So far in this three-part series on anxiety management, we have looked at how to develop self-control. In the second part of this series, we will take a closer look at developing stress management before we dive into the final part, physical wellness.
What do all people have in common, no matter what part of the world they come from? They all can recognize an angry face when they see one. That’s right, anger is a common feeling for all of us. But while everyone experiences anger in some way or another, not everyone reacts to feelings of anger in the same way. Some people withdraw and say nothing when angry, while others lash out and make fools of themselves. Neither approach works well and both of these approaches end up harming your health.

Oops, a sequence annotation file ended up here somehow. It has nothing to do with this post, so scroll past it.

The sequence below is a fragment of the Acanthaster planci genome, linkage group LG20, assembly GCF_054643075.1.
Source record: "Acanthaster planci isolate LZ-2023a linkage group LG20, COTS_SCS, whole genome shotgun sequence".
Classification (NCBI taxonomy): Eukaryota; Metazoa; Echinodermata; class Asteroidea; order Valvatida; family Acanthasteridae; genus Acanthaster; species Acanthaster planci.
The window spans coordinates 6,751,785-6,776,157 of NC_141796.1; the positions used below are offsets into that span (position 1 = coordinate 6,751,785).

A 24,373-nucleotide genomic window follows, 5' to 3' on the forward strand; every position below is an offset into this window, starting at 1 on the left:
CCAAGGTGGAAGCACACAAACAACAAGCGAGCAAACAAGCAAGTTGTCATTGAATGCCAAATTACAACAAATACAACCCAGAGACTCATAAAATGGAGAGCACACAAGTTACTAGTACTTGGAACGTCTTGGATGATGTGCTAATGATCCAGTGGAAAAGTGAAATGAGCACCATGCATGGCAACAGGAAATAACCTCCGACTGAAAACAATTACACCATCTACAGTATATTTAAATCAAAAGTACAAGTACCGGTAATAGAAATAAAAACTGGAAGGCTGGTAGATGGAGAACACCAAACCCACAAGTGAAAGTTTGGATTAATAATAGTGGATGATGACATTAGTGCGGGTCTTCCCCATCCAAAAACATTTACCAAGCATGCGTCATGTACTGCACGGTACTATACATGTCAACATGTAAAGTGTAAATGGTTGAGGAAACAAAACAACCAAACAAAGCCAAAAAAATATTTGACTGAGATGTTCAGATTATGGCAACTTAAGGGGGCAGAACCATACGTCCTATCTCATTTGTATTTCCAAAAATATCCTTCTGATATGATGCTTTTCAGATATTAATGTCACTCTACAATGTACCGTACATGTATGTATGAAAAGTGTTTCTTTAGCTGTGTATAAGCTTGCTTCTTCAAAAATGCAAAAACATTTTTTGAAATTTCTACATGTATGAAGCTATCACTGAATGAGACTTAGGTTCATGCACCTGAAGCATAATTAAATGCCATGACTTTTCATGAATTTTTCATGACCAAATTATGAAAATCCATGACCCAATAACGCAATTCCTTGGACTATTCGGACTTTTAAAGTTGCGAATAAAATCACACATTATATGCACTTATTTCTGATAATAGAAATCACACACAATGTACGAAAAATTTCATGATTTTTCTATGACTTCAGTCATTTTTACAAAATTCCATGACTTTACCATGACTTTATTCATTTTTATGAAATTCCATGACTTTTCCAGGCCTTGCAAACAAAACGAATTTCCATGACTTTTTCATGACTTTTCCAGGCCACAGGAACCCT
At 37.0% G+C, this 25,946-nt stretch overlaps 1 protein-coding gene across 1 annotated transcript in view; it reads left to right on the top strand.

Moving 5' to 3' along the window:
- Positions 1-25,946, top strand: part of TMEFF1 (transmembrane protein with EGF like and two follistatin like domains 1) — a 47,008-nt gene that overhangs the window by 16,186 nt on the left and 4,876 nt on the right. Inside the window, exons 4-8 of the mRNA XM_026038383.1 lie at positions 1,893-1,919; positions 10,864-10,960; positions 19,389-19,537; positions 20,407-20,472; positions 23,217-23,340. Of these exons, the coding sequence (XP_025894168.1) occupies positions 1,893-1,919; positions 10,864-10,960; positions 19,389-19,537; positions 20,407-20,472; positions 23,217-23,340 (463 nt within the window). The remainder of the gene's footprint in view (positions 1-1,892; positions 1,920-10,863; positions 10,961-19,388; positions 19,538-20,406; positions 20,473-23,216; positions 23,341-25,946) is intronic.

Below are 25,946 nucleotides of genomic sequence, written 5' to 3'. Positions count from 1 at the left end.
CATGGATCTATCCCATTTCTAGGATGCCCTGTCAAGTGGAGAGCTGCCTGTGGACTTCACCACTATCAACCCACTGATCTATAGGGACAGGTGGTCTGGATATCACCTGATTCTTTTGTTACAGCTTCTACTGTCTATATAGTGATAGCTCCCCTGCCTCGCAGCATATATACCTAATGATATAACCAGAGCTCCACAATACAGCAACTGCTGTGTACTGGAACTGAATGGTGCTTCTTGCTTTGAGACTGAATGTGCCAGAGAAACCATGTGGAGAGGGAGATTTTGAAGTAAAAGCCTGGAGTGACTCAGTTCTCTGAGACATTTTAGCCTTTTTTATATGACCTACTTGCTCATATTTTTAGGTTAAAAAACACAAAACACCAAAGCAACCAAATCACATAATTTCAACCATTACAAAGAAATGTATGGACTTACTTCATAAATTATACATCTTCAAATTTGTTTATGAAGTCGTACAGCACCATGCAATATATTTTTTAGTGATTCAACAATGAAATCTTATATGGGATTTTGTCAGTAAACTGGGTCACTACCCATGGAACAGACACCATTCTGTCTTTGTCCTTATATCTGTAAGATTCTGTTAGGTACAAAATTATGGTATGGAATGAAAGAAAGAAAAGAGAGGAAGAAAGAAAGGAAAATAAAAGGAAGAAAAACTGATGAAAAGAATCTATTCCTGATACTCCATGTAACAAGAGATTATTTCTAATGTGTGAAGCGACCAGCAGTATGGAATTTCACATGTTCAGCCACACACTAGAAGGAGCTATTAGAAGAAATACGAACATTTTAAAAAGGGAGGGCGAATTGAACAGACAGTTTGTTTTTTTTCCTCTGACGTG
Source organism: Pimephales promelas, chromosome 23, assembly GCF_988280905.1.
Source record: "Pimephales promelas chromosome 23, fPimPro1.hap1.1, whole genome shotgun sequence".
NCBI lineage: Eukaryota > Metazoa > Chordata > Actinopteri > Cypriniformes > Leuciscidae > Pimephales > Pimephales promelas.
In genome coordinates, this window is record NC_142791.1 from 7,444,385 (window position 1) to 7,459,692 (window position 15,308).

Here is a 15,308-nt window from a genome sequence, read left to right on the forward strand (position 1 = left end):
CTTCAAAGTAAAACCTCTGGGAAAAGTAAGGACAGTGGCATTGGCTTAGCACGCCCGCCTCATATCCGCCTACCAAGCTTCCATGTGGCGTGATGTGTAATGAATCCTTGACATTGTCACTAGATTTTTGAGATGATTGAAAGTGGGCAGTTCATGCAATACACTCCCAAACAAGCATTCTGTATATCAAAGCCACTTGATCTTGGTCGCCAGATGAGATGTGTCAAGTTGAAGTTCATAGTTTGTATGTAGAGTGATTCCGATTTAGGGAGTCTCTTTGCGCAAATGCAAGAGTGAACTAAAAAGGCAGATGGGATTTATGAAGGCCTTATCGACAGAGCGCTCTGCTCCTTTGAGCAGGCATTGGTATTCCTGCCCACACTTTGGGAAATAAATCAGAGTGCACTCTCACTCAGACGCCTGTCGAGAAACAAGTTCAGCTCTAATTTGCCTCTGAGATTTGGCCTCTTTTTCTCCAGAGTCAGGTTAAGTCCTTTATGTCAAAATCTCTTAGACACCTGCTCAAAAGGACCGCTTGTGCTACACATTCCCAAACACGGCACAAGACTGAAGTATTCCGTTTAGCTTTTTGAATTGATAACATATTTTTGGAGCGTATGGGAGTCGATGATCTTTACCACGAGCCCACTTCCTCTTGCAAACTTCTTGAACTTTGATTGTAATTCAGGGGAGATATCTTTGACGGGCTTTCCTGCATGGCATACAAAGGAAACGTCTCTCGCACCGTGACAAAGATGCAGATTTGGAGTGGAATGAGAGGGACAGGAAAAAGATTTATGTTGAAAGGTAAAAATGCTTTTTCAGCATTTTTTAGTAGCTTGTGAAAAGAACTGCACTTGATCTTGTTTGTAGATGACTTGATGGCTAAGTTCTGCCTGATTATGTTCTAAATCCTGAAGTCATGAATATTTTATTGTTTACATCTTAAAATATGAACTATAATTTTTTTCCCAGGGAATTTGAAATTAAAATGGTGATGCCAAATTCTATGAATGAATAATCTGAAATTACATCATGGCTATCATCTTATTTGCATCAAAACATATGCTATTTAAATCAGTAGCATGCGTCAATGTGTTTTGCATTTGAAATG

Stress is a common trigger for anger. If you can learn to control your stress, you can control your anger. It’s that simple. When stress gets out of control in your life, anger is one way of expressing it. So, if it is that simple, why don’t all of us learn to control our anger by controlling our stress? Good question. The answer is because learning to control your stress is a difficult thing to learn. Even if you learn how to control your stress, you still have to put that knowledge to work for you. Many of us have the knowledge to do something but, when under pressure, what do we do? Go back to our old habits.
In this series, we will cover the following topics to help you manage your stress:
- The Importance of Stress Management
- Destructive Thinking
- Constructive Thinking
- How to Conquer Stress
Thanks for tuning into our post in this series on Anxiety Management and Stress Management. If you’d like to learn more about how The Anxiety Management Program works, download our PDF brochure here.